The phrase “anyone can dance” may get thrown around a lot, but for AXIS Dance Company, it became a mission to prove it true.
AXIS performed at Person Theater on Sept. 6 and the performance was a must-see due to how enlightening of an experience it was.
AXIS formed in 1987 by Judith Smith with the idea that anyone, even those who are disabled, can dance and do what they love.
Since then AXIS has not only become known nationwide, but they have performed around the world as well and provided great support for the disabled community with their contemporary, physically integrated dance style.
Even the audience in attendance had a diverse grouping.
The crowd did not just make up Sonoma State’s student population, but also included families with children, the elderly and others in the disabled community that made for an almost packed house.
The performance itself was split into four parts, with five minute breaks after the first and third dances and a 15 minute intermission after the second dance.
These breaks allowed a short time to process everything and appreciate the different dances.
After a short delay in performance time due to making sure everyone was seated, the first dance entitled “The Reflective Surface” (which was also a newer piece) began.
Four dancers took part in the piece: Joel Brown (in a wheelchair), Emily Eifler (with a forearm crutch), Sonsherée Giles and Sebastian Grubb.
It began with instrumentals of a tick tock of a clock combined with a cello.
The contrast of outfits fit with the music so well; a combination of red and gray drew the audience’s eyes to the performers.
One of the most impressive parts about the opening piece was how fluidly all four of them moved, especially Brown and Eifler.
How effortlessly they performed made it so beautiful to watch too.
With the second performance entitled “Terre Brune (Brown Earth)” it began with opening poetry in French and deeper, dramatic sounding music.
Their costumes looked loose and comfortable in shades of brown that let Giles, Grubb, Bonnie Lewkowicz (in a wheelchair) and Juliana Monin continue their fluid dance.
Near the end of the piece the poetry could be heard again, which made me wish I knew French so I could better understand how the poetry connected to the dance.
After the intermission, the third dance of the night and also my favorite piece entitled “The Narrowing” began.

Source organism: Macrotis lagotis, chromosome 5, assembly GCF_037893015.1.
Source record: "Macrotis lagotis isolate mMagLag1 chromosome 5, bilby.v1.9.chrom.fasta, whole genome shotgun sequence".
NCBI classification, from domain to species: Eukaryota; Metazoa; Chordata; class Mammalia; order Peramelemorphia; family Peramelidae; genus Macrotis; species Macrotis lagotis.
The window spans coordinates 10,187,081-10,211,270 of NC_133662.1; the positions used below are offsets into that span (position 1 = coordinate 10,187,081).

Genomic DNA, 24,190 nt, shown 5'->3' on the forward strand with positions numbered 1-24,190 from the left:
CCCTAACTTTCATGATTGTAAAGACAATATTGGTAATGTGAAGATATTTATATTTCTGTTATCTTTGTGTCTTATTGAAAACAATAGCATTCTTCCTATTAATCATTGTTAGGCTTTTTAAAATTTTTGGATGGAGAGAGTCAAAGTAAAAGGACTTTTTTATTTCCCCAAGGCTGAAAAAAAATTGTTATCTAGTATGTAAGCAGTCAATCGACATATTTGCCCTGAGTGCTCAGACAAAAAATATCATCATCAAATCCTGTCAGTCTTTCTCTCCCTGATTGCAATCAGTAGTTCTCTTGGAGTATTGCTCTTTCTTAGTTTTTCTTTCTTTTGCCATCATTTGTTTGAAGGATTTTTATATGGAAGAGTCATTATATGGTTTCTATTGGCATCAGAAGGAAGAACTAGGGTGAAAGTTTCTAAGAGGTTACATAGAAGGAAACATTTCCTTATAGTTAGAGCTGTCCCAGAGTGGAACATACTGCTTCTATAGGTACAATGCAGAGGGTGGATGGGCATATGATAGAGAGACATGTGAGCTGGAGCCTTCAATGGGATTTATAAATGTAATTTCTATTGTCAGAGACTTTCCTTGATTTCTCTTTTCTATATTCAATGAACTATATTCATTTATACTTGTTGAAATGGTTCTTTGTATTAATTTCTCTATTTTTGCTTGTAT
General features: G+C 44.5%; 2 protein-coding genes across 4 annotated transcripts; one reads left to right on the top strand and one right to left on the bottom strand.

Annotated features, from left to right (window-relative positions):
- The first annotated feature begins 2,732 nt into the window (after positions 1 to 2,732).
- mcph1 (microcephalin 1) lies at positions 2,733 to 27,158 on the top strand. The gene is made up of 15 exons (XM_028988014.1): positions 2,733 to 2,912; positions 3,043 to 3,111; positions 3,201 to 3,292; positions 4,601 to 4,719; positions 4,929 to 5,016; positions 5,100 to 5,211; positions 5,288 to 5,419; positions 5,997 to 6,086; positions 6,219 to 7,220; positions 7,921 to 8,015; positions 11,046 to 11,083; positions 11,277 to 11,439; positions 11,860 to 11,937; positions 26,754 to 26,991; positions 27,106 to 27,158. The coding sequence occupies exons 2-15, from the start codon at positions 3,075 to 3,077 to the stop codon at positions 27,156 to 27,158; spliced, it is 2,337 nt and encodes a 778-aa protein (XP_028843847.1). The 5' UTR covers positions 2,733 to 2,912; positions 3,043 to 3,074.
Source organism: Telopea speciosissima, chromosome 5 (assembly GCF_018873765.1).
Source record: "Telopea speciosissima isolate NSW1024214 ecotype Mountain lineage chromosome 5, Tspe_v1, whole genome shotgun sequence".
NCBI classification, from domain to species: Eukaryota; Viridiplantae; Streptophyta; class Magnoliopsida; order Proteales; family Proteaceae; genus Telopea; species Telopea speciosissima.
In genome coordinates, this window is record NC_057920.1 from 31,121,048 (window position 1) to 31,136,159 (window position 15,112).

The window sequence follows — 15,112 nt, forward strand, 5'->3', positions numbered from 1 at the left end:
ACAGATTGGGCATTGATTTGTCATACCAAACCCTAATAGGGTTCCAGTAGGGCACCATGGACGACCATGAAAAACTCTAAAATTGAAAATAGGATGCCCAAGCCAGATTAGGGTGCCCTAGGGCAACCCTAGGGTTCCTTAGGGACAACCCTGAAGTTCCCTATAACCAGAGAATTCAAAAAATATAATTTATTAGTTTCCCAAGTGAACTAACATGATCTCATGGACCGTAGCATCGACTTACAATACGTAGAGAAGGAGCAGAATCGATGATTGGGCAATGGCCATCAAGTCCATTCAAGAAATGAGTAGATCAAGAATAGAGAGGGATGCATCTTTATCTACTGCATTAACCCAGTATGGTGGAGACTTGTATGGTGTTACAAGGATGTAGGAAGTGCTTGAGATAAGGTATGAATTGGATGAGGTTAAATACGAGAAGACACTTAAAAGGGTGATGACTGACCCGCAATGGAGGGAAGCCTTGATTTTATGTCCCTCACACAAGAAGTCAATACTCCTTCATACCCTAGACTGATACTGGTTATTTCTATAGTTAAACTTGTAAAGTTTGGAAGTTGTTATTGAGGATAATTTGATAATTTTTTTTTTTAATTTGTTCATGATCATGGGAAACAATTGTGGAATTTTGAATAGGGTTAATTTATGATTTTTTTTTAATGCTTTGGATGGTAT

This performance was a two man act with Grubb and Brown.
It was the performance with arguably the most character besides the last piece of the night.
Both Brown and Grubb wore almost business looking attire with identical white shirts and black pants.
The music playing in the background changed around a lot too, but it fit so well with the pace of performance.
One moment it was a soft sounding piece, then heavy drums, then a combined sound of a music box playing with a slow paced sewing machine sound effect.
What made the piece so entertaining to watch was how both Brown and Grubb would mimic the other’s actions and play fight throughout.
In one particular part Grubb back flipped into a fallen chair.
A cool prop addition was the use of paper letters that not only got ripped up, but a good chunk also got flung about the stage.
The last performance of the night was a great way to end the show and also included the most people.
Entitled “what if would you,” it included Brown, Eifler, Giles, Grubb and Monin.
All five of them wore clothing in shades of blue and brown and jazz sounding music played in the background.
The performance itself seemed to be a study of gestures, as shrugging, waved to the crowd, throwing their arms up in confusion and shaking their bodies to the more upbeat music.
The show even included monologues to the audience, directly addressing them; at one point, audience participation helped form the last part of the performance.
By the end of the show everyone felt relaxed and welcomed with AXIS, as if becoming a part of their family during that span of time.
Hopefully they will come back for another performance in the future and that even more people are in attendance when they do.
It was a revolutionary dance performance that included everyone; the way dance should be.